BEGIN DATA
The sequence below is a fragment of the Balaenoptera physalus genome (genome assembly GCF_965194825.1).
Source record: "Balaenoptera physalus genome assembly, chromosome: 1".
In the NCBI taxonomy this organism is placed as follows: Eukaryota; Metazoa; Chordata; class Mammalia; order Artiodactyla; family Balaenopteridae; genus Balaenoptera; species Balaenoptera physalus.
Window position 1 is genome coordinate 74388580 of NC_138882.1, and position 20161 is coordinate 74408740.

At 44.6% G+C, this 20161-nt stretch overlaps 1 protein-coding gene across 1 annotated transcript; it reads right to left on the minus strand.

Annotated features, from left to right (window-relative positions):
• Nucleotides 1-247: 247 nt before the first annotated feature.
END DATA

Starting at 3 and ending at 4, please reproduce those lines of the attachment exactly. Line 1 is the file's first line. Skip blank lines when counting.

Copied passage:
In the NCBI taxonomy this organism is placed as follows: Eukaryota; Metazoa; Chordata; class Mammalia; order Artiodactyla; family Balaenopteridae; genus Balaenoptera; species Balaenoptera physalus.
Window position 1 is genome coordinate 74388580 of NC_138882.1, and position 20161 is coordinate 74408740.